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NASA Had a UFO Briefing With a Dept. of Defense Task Force. No One Knows Why

But the truth is still out there.

NASA Had a UFO Briefing With a Dept. of Defense Task Force. No One Knows Why
An illustration of fictional UFOs. gremlin / iStock

Several agencies of the U.S. government are discussing UFOs.

The Department of Defense (DoD) established the UAP Task Force (UAPTF) in August of 2020, created to "improve its understanding of, and gain insight into, the nature and origins of [Unidentified Aerial Phenomena]," and in its first month of operation, the organization held a briefing with NASA to discuss UFOs in a secure setting, according to a document obtained by a Freedom of Information Act (FOIA) request initially reported by The Black Vault.

In other words, NASA was asked to discuss UFOs, in addition to its Earth- and space-based means of observing alleged sightings with the new DoD organization in a highly secure virtual meeting.

And no one knows why.

A new government organization briefed NASA on UFOs

"During the course of its work, the UAPTF has reached out to organizations across DoD, the Intelligence Community, and the U.S. government," said Susan Gough, a Pentagon spokesperson, to The Black Vault. "For security reasons, we will not detail the contributions of specific organizations to the UAPTF's work, nor the areas discussed with every organization as part of the UAPTF's investigations." Gough has remained an unswerving voice for UAP or UFO comments from the U.S. government, and made the statement after working with NASA to write a comprehensive reply. All to say Gough was speaking both for the UAPTF and NASA.

This came on the heels of and in reaction to a June 2 press conference in which NASA Administrator Bill Nelson and NASA Science Associate Administrator Thomas Zurbuchen talked about UFOs. The FOIA case (21-HQ-F-00507) requested emails sent from or received by Zurbuchen, and revealed a small pile of records, contained within was a special clarification that the public had yet to learn: Back on September 13 of last year, the Acting Associate Administrator for the Office of International Interagency Relations Mike Gold sent a "Weekly Update" email to multiple addresses, including Zurbuchen, and NASA Administrator Jim Bridenstine, and more. And the update featured Gold speaking about a forthcoming briefing "at the request of the UAPTF."

All attendees of a "secure" video teleconference were named in the document, including International Space Station (ISS) Program Manager Joel Montalbano, Former Associate Administrator for Legislative Affairs Suzanne Gillen, Director of the Export Control and Interagency Liaison Division Margaret Kieffer, and Gold. Before he worked at NASA, gold was employed by Bigelow Aerospace from 2003 to April 2016. This places him in the company when Bigelow Aerospace Advanced Space Studies (BAASS), a subsidiary of his then-employer, reportedly researched UFO sightings for the Defense Intelligence Agency (DIA). That program was called the Advanced Aerospace Weapon Systems Application Program (AAWSAP).

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Verified UFO sightings could transform human science

Yes, there are a lot of acronyms. If you want to say it's intentional obfuscation, we'll neither confirm nor deny the possibility. "The list of organizations included in the UAP Report to Congress were the ones who provided specific input in the preparation of the report," said Gough in The Black Vault report. "It was not a comprehensive list of all the organizations which the UAPTF has contacted in the course of its work," implying that there may have been other parties, like NASA, who were due for inclusion in the report, as the email suggests. But the question remains, why did the nascent organization wish to brief NASA on UFOs?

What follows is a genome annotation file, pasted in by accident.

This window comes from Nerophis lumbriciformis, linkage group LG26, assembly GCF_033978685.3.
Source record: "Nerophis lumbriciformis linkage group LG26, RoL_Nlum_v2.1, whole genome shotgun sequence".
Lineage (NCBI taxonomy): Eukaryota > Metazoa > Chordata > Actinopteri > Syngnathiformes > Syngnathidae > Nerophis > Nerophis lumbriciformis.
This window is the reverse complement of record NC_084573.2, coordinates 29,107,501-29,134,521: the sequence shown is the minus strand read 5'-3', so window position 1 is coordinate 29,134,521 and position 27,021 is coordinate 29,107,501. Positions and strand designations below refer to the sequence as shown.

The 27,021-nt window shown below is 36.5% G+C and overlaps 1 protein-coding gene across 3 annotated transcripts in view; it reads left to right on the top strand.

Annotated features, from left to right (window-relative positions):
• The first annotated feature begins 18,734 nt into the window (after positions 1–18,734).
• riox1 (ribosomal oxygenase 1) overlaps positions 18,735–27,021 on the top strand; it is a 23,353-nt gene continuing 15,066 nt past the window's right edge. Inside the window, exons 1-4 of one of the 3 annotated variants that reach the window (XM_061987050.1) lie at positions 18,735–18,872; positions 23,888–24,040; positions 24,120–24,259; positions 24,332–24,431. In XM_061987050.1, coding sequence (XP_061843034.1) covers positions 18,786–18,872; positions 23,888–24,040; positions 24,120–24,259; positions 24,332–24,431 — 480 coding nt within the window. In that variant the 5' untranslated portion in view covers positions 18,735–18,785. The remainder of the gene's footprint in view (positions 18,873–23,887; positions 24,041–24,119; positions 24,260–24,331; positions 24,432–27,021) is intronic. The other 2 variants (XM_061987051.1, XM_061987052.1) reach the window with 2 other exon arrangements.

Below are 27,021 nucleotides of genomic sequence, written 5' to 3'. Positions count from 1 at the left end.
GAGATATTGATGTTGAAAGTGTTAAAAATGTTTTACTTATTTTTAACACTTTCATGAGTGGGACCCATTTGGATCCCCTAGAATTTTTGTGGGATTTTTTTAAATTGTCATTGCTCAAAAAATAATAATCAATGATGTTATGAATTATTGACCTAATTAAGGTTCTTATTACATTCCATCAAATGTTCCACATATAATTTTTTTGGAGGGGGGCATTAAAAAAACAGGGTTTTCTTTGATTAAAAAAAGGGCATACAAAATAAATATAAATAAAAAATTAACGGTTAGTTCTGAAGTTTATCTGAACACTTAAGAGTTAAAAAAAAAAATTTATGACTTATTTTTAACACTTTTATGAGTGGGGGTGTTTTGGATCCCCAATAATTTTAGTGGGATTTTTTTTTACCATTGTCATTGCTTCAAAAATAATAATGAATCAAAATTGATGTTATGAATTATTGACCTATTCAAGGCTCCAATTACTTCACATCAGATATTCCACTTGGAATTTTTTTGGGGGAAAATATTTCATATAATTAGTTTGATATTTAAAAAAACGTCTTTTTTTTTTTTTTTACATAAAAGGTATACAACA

The UAPTF may have desired access to data from the ISS' onboard systems, to evaluate the usefulness of its Earth observation systems for ongoing investigations of UFOs reported within the atmosphere. The Pentagon doesn't confirm this, but it didn't deny it, either: "It is worth noting... the National Aeronautics and Space Administration is an organization with broad scientific responsibilities, including atmospheric research, etc." said the statement from Gough. "Such information is vital to fully understanding the environment in which Navy aviators operate and the conditions that may have been present during any particular observation." In addition to assisting evaluations of atmospheric UFOs, witnessed in viral videos for years, the organization could, at least hypothetically, also be interested in alleged UFO sightings captured by cameras equipped on the ISS.

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"Through our Earth-observing satellites, NASA collects extensive data about Earth’s atmosphere, often in collaboration with the other space agencies of the world," read one answer to NASA's online FAQ section. "While these data are not specifically collected to identify UAPs or alien technosignatures (sic), they are publicly available and anyone may use them to search the atmosphere. While NASA doesn’t actively search for UAPs, if we learn of UAPs, it would open up the door to new science questions to explore. Atmospheric scientists, aerospace experts, and other scientists could all contribute to understanding the nature of the phenomenon. Exploring the unknown in space is at the heart of who we are.” Indeed, the verified detection and subsequent study of UFOs, whether from Earth or alien technology, could potentially transform not only specific sciences like propulsion, materials science, and engineering, but the way we conceptualize ourselves, empirical science, and our place in the universe. We aren't getting the answers today, but whether we want to believe or not: The truth is still out there.

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